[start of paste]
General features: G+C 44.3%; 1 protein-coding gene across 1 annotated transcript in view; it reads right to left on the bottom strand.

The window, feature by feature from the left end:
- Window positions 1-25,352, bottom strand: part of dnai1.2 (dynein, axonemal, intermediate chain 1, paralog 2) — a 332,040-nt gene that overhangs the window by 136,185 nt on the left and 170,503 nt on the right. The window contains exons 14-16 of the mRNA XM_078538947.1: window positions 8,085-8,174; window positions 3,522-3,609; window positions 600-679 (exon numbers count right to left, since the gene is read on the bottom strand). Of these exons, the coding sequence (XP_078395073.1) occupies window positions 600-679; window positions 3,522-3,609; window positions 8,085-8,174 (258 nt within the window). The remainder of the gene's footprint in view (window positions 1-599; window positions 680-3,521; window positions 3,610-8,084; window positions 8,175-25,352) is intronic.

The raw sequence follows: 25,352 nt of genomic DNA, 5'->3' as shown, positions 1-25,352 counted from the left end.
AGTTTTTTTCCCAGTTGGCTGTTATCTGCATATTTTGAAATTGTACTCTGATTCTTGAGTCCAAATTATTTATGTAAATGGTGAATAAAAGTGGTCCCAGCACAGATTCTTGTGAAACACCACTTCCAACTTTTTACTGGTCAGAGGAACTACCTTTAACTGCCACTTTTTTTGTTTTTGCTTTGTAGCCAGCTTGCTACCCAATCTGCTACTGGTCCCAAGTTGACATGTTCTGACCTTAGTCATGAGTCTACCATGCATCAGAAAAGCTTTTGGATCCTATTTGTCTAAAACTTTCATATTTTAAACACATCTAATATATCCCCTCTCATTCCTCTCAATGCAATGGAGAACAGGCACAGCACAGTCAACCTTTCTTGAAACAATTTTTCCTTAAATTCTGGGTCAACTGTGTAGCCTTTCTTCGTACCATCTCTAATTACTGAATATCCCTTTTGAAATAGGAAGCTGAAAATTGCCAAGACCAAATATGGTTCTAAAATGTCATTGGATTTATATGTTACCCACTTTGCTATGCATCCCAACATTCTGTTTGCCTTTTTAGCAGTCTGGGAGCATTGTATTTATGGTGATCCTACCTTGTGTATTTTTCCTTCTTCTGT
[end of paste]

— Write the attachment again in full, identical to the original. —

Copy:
General features: G+C 44.3%; 1 protein-coding gene across 1 annotated transcript in view; it reads right to left on the bottom strand.

The window, feature by feature from the left end:
- Window positions 1-25,352, bottom strand: part of dnai1.2 (dynein, axonemal, intermediate chain 1, paralog 2) — a 332,040-nt gene that overhangs the window by 136,185 nt on the left and 170,503 nt on the right. The window contains exons 14-16 of the mRNA XM_078538947.1: window positions 8,085-8,174; window positions 3,522-3,609; window positions 600-679 (exon numbers count right to left, since the gene is read on the bottom strand). Of these exons, the coding sequence (XP_078395073.1) occupies window positions 600-679; window positions 3,522-3,609; window positions 8,085-8,174 (258 nt within the window). The remainder of the gene's footprint in view (window positions 1-599; window positions 680-3,521; window positions 3,610-8,084; window positions 8,175-25,352) is intronic.

The raw sequence follows: 25,352 nt of genomic DNA, 5'->3' as shown, positions 1-25,352 counted from the left end.
AGTTTTTTTCCCAGTTGGCTGTTATCTGCATATTTTGAAATTGTACTCTGATTCTTGAGTCCAAATTATTTATGTAAATGGTGAATAAAAGTGGTCCCAGCACAGATTCTTGTGAAACACCACTTCCAACTTTTTACTGGTCAGAGGAACTACCTTTAACTGCCACTTTTTTTGTTTTTGCTTTGTAGCCAGCTTGCTACCCAATCTGCTACTGGTCCCAAGTTGACATGTTCTGACCTTAGTCATGAGTCTACCATGCATCAGAAAAGCTTTTGGATCCTATTTGTCTAAAACTTTCATATTTTAAACACATCTAATATATCCCCTCTCATTCCTCTCAATGCAATGGAGAACAGGCACAGCACAGTCAACCTTTCTTGAAACAATTTTTCCTTAAATTCTGGGTCAACTGTGTAGCCTTTCTTCGTACCATCTCTAATTACTGAATATCCCTTTTGAAATAGGAAGCTGAAAATTGCCAAGACCAAATATGGTTCTAAAATGTCATTGGATTTATATGTTACCCACTTTGCTATGCATCCCAACATTCTGTTTGCCTTTTTAGCAGTCTGGGAGCATTGTATTTATGGTGATCCTACCTTGTGTATTTTTCCTTCTTCTGT